LONDON: The meltdown at Archegos Capital Management that triggered big losses at several banks highlighted the need to review rules on posting margin or cash against derivatives trades, the head of a global markets regulator said on Monday (May 10).
Archegos was highly exposed to ViacomCBS, whose shares plunged in March, leaving the hedge fund facing a massive margin call from its prime broker banks. Archegos was unable to meet the call to secure equity swap trades the banks had partly financed.
"It's early days, but in my view incidents like these are valuable opportunities to test the effectiveness of these post-crisis reforms," Ashley Alder, chairman of the International Organization of Securities Commissions (IOSCO), told a conference held by derivatives industry body the International Swaps and Derivatives Association (ISDA).
"I am asking the IOSCO secretariat initially to do some work in this area," Alder said.
IOSCO, which groups market regulators from the United States, Europe and Asia, introduced tougher margin requirements on trades following the global financial crisis of 2008 in which derivatives played a role.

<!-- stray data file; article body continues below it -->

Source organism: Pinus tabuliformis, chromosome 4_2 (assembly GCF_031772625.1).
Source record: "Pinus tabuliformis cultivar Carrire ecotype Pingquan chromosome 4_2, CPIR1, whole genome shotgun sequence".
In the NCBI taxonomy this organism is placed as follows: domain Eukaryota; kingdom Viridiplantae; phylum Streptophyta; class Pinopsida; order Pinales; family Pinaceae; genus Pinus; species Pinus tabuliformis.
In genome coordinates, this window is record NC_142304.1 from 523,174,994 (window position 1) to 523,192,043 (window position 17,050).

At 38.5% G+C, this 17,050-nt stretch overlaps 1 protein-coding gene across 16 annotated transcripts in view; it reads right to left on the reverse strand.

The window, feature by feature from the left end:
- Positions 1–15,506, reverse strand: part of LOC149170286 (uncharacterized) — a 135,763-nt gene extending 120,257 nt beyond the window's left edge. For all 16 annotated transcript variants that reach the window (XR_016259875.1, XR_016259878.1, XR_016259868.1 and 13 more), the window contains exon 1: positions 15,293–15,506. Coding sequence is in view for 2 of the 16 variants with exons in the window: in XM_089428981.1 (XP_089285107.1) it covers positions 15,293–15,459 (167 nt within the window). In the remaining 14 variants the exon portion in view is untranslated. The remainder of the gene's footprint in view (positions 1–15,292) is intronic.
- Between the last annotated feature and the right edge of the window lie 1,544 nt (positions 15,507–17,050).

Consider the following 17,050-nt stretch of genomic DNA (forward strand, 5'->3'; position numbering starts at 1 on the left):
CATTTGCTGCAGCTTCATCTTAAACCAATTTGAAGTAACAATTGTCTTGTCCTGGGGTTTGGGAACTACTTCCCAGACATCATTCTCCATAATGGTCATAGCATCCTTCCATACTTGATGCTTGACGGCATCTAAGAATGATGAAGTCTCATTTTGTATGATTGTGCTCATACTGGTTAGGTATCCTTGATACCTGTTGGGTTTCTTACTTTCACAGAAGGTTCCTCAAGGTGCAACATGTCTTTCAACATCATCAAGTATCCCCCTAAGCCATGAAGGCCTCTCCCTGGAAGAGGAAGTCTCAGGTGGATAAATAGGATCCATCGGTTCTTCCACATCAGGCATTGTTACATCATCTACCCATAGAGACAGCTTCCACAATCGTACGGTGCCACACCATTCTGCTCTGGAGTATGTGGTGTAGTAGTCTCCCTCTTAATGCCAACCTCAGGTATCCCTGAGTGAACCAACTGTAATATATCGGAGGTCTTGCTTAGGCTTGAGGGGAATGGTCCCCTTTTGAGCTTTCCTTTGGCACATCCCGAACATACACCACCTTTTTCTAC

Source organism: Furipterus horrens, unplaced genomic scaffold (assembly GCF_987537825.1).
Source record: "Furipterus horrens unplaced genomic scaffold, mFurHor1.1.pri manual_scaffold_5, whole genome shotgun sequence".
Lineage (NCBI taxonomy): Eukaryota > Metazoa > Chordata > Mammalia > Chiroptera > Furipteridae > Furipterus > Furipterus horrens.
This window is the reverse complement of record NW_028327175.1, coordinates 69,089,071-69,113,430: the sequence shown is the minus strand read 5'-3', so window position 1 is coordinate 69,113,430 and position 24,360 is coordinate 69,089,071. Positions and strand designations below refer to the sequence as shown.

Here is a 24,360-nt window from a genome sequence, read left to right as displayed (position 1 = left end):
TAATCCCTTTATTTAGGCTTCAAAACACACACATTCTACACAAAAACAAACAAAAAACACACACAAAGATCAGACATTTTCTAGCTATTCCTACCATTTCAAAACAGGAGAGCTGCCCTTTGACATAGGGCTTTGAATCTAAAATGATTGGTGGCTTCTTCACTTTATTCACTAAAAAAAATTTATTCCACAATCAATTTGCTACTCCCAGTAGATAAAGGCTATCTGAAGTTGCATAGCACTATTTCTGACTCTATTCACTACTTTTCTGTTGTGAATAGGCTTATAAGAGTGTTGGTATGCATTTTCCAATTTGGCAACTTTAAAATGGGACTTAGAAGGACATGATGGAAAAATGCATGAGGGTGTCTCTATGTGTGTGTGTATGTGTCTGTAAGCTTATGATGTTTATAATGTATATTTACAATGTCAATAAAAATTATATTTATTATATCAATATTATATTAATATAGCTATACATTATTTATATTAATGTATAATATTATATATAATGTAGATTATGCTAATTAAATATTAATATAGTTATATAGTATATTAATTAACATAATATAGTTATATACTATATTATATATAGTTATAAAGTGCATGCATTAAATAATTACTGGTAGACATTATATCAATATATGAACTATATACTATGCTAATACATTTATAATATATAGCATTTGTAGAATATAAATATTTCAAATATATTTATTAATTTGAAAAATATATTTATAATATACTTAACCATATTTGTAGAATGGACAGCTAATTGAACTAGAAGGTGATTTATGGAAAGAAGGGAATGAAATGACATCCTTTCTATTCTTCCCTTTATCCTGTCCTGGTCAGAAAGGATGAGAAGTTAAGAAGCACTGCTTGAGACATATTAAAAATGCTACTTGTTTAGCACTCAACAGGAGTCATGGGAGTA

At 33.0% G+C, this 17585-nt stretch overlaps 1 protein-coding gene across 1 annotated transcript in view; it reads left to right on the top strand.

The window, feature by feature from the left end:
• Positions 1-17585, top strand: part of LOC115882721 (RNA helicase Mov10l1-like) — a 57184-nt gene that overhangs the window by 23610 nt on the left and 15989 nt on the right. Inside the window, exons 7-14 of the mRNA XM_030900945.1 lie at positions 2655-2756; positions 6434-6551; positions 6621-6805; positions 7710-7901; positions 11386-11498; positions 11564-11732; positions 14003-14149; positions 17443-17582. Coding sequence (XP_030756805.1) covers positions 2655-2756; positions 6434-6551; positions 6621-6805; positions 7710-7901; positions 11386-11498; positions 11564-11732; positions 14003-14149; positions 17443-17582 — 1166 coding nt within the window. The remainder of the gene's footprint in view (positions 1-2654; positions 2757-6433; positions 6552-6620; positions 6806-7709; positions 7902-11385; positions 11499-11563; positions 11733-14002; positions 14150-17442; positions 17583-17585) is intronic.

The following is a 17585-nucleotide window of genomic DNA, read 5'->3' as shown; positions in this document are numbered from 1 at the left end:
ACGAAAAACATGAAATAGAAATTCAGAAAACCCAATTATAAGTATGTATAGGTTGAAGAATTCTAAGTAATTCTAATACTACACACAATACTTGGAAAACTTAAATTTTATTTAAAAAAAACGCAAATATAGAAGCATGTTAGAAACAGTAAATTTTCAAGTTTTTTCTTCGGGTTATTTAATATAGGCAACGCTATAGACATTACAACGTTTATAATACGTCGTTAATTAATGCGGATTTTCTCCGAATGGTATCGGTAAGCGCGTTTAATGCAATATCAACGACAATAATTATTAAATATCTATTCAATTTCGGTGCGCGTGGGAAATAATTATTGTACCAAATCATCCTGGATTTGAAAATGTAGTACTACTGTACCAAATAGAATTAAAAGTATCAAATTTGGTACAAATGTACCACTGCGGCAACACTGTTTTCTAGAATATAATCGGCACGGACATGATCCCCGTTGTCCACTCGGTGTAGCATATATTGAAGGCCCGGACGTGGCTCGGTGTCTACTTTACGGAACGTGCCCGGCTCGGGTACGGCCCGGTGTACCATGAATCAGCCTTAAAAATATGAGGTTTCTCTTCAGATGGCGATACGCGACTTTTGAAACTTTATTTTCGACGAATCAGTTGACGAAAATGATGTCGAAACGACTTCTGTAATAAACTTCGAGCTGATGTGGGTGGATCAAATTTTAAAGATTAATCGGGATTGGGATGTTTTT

Alder said that in addition to these margin rules, prime brokers may and should choose to collect additional margin as part of their internal risk management.
"That is an area for further examination," Alder added.
To shine a light on the multitrillion-dollar derivatives market after the 2008 crisis, regulators required all transactions to be reported to trade repositories.
The Archegos incident provides a good opportunity to see if the repositories are working and whether the quality of their data gives regulators "a clear line of sight" to multiple prime brokers and spot risks before they blow up, Alder said.
Many repositories have sprung up in recent years, making it harder to get a clear snapshot of risks that can straddle borders and firms.
"I do think that more work needs to be done to ensure that potential red flags are more apparent to regulators ex-ante. We are on to this and we intend to pick this up at the international level," Alder said.